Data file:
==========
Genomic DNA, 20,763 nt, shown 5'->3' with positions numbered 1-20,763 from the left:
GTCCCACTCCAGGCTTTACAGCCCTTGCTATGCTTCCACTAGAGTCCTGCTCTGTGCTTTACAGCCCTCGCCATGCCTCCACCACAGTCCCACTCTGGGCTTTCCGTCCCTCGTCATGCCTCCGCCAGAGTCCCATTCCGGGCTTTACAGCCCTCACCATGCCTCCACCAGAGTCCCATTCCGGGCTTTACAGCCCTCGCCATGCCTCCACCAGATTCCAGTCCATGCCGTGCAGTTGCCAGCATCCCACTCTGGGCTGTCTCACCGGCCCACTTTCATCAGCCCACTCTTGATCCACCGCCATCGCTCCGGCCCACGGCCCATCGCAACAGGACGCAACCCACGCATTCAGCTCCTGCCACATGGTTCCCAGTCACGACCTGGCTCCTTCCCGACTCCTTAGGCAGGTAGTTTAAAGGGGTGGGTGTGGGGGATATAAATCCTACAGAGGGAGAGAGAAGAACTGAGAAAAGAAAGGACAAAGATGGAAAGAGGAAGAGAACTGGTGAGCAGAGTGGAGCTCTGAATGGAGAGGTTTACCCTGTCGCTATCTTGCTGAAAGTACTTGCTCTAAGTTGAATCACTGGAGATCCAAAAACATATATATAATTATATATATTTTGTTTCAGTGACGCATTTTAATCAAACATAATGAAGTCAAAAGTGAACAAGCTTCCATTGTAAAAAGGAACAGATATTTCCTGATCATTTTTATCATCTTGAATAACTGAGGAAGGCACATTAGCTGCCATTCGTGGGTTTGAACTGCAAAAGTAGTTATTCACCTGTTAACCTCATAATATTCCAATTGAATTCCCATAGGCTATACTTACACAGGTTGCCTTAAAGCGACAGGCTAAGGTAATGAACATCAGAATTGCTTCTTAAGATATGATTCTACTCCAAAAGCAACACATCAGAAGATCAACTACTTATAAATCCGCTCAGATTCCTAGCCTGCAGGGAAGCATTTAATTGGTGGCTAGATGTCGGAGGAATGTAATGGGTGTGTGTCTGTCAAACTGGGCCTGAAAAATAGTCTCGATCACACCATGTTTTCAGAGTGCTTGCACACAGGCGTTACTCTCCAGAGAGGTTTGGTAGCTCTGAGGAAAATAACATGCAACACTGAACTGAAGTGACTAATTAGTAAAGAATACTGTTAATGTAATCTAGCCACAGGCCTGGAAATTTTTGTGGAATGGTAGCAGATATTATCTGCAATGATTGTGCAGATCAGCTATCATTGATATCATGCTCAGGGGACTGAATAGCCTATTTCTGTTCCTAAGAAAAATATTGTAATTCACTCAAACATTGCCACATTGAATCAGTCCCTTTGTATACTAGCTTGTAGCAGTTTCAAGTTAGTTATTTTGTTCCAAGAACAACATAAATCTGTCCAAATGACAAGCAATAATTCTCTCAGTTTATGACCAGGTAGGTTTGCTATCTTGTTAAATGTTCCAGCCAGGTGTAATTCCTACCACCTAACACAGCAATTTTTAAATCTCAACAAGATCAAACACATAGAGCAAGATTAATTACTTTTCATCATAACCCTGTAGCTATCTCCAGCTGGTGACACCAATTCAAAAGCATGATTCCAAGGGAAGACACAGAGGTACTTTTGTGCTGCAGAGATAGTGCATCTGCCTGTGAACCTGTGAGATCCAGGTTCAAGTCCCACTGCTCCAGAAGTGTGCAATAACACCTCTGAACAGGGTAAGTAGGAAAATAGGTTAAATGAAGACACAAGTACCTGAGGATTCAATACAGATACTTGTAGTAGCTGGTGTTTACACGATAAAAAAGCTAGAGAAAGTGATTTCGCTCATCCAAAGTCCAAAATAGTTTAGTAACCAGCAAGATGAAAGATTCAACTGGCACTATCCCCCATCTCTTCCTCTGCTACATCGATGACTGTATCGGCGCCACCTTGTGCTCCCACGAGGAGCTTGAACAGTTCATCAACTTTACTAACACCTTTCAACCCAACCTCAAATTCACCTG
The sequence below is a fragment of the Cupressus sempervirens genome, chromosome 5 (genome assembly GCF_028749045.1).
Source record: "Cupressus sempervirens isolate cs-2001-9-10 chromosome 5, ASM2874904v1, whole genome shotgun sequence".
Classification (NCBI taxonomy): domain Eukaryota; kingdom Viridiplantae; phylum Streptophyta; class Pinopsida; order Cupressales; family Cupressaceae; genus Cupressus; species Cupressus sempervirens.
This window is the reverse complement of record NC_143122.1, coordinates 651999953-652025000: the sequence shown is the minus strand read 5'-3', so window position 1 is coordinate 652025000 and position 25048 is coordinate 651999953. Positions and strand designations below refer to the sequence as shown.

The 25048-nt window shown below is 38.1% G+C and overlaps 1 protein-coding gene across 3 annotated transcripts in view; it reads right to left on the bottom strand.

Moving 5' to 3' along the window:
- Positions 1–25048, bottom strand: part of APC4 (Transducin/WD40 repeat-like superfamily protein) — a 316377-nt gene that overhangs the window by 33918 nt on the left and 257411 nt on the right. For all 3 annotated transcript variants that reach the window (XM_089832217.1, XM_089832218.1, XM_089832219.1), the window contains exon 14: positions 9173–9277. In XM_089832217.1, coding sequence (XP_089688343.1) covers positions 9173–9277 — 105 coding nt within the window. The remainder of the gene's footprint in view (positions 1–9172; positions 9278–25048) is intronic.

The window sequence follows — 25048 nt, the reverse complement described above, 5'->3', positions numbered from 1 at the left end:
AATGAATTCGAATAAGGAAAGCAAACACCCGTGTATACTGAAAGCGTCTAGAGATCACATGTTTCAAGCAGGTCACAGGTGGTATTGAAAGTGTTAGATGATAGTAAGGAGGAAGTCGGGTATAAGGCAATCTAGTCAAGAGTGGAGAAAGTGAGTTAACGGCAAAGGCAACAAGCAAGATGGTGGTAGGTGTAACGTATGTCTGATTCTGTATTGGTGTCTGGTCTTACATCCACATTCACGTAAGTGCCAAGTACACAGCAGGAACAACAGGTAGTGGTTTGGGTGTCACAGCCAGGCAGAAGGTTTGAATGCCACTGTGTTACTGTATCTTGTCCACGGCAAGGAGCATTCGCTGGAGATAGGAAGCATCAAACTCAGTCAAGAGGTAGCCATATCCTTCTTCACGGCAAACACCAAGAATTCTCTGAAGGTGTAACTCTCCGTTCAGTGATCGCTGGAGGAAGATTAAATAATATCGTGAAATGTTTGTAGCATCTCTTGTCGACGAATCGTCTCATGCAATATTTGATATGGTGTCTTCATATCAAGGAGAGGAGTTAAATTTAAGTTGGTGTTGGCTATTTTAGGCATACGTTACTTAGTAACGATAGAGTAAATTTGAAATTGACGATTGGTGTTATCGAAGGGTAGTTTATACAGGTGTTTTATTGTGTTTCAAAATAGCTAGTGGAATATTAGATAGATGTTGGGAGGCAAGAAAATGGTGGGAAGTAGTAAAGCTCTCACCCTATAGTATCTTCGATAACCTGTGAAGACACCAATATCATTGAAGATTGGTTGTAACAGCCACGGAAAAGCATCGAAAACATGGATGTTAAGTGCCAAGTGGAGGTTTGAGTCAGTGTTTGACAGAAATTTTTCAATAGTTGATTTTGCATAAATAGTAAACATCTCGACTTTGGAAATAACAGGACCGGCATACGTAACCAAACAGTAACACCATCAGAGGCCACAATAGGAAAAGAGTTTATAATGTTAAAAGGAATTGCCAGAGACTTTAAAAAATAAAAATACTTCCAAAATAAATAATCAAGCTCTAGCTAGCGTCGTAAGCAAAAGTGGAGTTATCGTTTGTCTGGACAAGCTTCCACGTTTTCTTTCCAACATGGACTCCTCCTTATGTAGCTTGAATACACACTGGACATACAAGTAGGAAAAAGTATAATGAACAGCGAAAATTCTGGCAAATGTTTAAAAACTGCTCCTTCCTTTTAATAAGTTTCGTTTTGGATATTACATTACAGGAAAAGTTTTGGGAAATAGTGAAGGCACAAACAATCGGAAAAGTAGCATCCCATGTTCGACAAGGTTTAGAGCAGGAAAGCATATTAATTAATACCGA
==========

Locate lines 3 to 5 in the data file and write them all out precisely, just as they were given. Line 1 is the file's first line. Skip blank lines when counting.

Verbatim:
The sequence below is a fragment of the Cupressus sempervirens genome, chromosome 5 (genome assembly GCF_028749045.1).
Source record: "Cupressus sempervirens isolate cs-2001-9-10 chromosome 5, ASM2874904v1, whole genome shotgun sequence".
Classification (NCBI taxonomy): domain Eukaryota; kingdom Viridiplantae; phylum Streptophyta; class Pinopsida; order Cupressales; family Cupressaceae; genus Cupressus; species Cupressus sempervirens.